Notice the wrong-doing has been done by the people of Israel, the priests and the Levites.  In this book, the people of Israel only means the people who returned from exile and here it includes the priests and the Levites who returned from exile.  Their offense is marrying women from the Canaanites, the Hittites, the Moabites and so on.  That was expressly forbidden when the people of Israel first entered the land of promise, maybe a thousand years earlier.  So technically, they have broken the rules.  However, those groups of people do not exist any more.


Imagine if you went to Ireland or England today and chastised people for marrying Vikings.  Or if you went to Massachusetts and warned about the dangers of hanging out with the Redcoats.  It would not make much sense.  But Ezra is serious about making Israel great again.  He earnestly wants to be right with God.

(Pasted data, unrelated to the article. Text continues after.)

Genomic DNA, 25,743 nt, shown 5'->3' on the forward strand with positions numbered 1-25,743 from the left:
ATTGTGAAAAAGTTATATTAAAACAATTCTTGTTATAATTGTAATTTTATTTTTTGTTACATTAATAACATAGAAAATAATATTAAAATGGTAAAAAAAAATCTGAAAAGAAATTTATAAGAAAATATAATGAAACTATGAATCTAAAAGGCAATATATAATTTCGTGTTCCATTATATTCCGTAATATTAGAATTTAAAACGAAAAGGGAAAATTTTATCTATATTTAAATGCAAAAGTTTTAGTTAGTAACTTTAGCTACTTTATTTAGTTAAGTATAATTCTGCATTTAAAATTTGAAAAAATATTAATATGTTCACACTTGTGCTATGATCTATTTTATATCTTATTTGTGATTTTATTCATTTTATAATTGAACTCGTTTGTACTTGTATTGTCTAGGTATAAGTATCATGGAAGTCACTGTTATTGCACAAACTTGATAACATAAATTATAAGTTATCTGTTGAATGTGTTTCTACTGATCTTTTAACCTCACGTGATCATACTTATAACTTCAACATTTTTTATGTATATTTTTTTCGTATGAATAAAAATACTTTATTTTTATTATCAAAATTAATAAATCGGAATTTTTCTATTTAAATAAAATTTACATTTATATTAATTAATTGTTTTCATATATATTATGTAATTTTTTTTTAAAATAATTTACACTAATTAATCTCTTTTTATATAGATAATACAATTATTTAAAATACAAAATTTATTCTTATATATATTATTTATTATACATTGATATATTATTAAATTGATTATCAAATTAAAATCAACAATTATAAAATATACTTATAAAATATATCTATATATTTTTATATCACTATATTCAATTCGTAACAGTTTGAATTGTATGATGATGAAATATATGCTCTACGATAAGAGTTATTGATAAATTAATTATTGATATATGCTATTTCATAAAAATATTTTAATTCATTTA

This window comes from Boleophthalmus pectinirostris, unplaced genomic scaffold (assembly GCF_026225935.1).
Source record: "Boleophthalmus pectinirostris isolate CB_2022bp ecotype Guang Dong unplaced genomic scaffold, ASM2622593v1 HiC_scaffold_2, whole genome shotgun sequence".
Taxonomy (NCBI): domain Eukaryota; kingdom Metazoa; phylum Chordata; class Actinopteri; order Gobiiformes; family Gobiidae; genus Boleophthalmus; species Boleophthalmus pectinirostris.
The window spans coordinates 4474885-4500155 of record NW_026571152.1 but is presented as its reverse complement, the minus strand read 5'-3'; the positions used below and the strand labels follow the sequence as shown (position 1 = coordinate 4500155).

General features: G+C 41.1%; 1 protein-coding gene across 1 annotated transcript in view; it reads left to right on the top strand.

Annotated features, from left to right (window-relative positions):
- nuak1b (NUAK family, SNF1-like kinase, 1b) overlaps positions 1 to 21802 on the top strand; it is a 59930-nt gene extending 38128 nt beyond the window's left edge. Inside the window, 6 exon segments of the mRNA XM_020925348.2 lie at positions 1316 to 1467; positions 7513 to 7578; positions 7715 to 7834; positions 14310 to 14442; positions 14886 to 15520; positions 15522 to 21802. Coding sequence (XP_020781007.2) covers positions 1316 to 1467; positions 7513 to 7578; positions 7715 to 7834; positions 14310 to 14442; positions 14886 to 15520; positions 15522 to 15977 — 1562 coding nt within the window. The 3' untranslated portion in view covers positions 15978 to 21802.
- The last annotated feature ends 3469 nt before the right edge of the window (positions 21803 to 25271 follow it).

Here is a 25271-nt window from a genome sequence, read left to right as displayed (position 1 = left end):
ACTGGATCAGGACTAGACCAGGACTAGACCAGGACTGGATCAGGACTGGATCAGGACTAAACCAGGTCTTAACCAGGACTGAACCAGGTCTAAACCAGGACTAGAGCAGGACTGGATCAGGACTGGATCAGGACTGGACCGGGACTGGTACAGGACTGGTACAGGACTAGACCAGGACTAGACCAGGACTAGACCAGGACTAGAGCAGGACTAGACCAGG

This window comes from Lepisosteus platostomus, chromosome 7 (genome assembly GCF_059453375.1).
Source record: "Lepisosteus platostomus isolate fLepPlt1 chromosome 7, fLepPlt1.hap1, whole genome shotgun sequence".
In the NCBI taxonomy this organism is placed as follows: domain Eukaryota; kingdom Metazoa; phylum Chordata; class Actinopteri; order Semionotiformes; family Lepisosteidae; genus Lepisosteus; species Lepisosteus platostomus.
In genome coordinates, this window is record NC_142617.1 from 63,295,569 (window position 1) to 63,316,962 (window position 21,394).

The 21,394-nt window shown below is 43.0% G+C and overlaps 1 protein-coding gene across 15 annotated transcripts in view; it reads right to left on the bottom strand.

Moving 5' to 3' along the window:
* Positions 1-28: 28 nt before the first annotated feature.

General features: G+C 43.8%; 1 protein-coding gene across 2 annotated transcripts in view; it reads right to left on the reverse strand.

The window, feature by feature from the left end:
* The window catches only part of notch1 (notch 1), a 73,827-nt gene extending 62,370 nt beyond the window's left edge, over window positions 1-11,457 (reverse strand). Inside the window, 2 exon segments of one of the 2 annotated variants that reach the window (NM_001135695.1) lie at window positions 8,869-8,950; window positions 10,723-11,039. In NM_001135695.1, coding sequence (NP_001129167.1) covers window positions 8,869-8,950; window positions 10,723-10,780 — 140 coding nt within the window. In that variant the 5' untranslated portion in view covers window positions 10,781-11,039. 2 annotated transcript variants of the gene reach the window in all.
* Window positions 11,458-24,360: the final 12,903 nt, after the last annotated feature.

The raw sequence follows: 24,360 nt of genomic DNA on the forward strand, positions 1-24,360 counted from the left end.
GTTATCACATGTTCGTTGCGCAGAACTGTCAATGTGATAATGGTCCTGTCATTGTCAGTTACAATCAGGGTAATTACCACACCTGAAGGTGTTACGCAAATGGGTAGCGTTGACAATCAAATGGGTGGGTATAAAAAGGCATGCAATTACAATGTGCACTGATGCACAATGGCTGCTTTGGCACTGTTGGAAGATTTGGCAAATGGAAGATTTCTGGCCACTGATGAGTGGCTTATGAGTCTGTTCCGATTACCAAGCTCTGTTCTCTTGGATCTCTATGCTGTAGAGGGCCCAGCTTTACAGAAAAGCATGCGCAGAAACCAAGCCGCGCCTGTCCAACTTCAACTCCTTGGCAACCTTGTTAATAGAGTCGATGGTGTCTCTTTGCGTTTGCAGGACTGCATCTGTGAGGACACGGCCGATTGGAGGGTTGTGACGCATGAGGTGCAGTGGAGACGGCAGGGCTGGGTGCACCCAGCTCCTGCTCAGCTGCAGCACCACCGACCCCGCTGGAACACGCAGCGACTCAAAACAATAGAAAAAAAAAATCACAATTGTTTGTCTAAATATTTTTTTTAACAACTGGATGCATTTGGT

So if these women are not actually Cannanites, who are they?  They are probably descendants of the Israelites who were left behind when others were carried off to Babylon.  The king took people with skills and education, musicians, artists, people who would be an asset to his empire.  But he did not take everyone.  For Ezra the descendants of those left behind do not count as being part of the true Israel.  And so they are considered foreigners, outsiders, not to be included in rebuilding the Temple or in worship.